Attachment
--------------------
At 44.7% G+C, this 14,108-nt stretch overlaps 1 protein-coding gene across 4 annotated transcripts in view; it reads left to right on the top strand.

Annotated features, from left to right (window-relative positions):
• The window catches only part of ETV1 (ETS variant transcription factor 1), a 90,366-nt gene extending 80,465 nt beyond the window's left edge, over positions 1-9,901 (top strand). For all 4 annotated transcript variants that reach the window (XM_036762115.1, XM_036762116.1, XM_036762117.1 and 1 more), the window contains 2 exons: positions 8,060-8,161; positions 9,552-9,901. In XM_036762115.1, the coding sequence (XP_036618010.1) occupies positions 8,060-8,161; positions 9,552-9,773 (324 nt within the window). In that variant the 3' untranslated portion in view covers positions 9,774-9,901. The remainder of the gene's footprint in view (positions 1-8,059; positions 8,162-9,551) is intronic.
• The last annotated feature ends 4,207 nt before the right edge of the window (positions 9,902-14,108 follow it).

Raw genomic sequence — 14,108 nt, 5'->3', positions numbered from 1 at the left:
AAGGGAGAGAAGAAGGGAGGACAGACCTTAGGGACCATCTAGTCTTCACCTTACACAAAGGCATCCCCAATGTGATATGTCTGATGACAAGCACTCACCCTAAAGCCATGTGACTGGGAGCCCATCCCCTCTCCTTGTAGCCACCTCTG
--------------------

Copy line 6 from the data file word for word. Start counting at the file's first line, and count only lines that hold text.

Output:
AAGGGAGAGAAGAAGGGAGGACAGACCTTAGGGACCATCTAGTCTTCACCTTACACAAAGGCATCCCCAATGTGATATGTCTGATGACAAGCACTCACCCTAAAGCCATGTGACTGGGAGCCCATCCCCTCTCCTTGTAGCCACCTCTG